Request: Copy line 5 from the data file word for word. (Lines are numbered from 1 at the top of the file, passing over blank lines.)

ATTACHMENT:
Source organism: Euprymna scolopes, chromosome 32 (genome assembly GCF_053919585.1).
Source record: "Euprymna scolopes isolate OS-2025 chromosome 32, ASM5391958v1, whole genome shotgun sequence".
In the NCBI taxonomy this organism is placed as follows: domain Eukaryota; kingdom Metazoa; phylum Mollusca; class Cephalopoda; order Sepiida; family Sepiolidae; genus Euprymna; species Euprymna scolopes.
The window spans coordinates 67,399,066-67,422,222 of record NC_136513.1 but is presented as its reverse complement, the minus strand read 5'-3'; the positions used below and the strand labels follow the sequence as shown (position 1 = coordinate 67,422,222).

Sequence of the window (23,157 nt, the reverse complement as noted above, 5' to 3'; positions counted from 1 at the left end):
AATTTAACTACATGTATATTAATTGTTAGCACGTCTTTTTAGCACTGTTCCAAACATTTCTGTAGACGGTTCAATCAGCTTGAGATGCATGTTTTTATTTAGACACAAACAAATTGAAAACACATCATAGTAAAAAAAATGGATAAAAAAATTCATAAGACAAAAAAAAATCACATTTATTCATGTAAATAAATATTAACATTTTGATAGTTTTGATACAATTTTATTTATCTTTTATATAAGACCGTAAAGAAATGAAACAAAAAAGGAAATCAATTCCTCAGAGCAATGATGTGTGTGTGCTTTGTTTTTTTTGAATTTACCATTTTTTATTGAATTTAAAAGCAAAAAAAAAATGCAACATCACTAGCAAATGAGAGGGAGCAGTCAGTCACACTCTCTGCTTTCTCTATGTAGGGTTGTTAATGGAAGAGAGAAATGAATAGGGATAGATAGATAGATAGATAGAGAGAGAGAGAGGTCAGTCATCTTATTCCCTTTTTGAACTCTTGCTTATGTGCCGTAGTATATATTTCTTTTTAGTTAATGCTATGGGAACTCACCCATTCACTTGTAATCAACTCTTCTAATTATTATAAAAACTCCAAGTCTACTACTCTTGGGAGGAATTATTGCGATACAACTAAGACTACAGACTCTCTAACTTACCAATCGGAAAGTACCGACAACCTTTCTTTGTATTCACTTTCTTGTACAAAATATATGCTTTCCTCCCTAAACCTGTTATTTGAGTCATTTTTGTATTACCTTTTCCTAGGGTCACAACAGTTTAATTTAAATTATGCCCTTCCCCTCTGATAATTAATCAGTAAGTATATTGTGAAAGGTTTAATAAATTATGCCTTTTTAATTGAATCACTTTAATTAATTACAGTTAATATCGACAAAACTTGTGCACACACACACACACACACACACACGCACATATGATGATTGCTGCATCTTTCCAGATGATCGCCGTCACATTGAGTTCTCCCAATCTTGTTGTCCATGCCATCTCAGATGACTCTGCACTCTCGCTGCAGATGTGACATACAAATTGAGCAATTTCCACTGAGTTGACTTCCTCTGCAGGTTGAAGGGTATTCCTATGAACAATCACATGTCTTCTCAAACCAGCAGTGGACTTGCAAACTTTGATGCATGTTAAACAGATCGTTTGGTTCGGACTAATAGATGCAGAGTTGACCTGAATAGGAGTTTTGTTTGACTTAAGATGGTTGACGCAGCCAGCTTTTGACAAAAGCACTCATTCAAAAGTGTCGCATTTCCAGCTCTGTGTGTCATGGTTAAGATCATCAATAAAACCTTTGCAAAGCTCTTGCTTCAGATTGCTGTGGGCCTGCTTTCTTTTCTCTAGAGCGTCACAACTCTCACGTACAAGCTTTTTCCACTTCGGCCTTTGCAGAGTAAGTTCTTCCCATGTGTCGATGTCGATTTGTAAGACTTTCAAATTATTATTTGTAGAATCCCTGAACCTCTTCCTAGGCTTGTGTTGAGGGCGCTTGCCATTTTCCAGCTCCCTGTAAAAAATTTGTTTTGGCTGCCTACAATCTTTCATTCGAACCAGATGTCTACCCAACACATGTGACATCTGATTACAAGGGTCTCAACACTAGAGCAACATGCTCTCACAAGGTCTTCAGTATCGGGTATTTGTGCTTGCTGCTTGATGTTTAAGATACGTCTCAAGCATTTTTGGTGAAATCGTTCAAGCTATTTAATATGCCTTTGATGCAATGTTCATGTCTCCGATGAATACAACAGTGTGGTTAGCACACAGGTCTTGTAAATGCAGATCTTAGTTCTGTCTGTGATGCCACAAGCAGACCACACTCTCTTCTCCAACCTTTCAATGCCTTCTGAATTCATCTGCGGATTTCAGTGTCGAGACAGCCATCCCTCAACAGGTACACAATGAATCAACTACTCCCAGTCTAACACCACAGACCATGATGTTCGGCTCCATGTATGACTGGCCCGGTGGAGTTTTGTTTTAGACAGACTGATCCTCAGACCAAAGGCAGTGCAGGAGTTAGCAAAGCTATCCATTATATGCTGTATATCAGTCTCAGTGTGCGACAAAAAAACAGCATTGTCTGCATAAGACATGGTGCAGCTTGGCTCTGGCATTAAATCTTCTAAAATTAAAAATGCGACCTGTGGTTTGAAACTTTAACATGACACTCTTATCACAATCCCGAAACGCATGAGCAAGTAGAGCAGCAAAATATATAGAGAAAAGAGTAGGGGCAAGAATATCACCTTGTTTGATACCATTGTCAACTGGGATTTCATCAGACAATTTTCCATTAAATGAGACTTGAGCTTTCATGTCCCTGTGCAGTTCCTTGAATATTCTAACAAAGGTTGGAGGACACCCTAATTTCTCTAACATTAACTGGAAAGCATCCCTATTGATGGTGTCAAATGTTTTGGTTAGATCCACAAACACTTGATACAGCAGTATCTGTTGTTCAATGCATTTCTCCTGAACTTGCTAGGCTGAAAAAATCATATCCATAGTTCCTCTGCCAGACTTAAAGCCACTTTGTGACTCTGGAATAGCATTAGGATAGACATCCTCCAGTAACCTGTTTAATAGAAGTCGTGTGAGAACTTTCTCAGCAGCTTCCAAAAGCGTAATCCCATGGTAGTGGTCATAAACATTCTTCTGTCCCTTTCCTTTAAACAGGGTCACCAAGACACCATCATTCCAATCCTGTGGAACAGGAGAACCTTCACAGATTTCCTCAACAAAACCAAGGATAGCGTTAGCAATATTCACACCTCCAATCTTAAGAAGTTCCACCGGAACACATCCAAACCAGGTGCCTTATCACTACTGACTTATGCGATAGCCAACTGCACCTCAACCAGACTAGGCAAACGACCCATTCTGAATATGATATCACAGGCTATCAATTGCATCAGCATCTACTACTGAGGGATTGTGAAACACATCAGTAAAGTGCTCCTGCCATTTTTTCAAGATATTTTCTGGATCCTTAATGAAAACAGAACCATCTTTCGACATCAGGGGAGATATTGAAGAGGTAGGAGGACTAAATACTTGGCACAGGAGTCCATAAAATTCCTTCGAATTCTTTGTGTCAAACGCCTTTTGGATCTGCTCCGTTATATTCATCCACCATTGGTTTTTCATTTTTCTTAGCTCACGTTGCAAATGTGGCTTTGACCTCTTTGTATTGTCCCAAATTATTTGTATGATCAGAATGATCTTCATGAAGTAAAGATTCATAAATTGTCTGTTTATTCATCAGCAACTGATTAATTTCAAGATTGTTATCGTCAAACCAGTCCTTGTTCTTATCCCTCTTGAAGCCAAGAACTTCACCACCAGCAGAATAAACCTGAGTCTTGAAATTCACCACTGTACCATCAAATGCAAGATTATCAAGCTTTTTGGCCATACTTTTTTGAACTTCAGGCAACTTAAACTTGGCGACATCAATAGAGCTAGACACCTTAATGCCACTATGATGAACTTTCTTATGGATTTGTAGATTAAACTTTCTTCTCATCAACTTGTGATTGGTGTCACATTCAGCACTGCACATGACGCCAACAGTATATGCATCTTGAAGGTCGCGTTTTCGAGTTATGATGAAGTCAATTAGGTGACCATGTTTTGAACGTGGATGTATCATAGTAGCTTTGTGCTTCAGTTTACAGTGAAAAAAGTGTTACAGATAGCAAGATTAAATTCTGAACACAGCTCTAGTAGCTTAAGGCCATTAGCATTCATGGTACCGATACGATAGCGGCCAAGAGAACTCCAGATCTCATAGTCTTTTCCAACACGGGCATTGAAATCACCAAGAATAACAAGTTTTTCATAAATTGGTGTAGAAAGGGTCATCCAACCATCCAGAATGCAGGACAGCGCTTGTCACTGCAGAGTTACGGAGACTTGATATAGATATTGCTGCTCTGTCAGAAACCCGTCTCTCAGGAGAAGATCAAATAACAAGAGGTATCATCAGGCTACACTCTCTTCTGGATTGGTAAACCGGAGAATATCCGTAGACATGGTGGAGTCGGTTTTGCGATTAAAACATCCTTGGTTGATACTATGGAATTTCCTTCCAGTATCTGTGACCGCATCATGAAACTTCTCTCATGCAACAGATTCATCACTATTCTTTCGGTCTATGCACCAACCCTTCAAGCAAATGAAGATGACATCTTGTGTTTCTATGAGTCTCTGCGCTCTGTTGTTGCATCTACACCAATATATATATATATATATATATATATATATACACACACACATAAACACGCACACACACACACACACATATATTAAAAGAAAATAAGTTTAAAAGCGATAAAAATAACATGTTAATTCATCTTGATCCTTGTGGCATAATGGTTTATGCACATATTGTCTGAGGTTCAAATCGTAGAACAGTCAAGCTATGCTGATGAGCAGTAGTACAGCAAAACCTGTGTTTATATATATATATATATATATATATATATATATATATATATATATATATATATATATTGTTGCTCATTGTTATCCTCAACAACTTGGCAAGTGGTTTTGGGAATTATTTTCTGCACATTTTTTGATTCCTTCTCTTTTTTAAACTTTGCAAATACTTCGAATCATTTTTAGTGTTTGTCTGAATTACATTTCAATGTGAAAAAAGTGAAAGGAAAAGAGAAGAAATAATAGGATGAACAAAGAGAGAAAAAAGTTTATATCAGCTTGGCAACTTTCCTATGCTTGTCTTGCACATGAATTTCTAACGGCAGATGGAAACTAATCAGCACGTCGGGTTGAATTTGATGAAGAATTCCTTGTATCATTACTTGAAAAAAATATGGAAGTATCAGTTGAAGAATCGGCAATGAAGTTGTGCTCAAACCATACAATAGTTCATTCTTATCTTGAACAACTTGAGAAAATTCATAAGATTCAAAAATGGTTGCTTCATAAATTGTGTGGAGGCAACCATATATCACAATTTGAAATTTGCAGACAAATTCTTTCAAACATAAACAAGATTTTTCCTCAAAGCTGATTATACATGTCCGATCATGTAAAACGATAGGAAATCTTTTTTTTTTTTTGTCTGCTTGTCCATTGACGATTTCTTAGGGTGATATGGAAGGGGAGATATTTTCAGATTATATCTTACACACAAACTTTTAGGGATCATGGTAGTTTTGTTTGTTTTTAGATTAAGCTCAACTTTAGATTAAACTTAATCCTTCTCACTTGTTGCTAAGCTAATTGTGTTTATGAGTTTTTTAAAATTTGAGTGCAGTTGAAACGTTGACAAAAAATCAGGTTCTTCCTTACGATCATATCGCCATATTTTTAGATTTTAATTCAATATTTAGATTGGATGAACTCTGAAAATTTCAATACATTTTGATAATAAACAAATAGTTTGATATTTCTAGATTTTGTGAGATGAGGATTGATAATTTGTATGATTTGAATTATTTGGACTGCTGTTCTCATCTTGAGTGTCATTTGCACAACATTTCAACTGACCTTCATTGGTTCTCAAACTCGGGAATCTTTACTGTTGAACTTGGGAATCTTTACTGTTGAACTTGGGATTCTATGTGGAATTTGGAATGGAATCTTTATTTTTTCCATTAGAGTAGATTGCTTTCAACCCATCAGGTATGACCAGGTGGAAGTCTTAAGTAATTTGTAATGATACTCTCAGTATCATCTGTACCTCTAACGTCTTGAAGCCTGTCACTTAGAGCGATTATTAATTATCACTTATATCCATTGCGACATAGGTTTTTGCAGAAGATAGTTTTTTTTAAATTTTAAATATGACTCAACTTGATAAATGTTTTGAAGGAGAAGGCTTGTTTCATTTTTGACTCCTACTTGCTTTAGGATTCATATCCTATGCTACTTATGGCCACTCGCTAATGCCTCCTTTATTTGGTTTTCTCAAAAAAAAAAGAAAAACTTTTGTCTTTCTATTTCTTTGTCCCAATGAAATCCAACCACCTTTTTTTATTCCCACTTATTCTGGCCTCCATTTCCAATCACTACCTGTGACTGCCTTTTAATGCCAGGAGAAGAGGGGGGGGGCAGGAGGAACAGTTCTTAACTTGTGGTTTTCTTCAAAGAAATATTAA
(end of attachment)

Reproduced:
Sequence of the window (23,157 nt, the reverse complement as noted above, 5' to 3'; positions counted from 1 at the left end):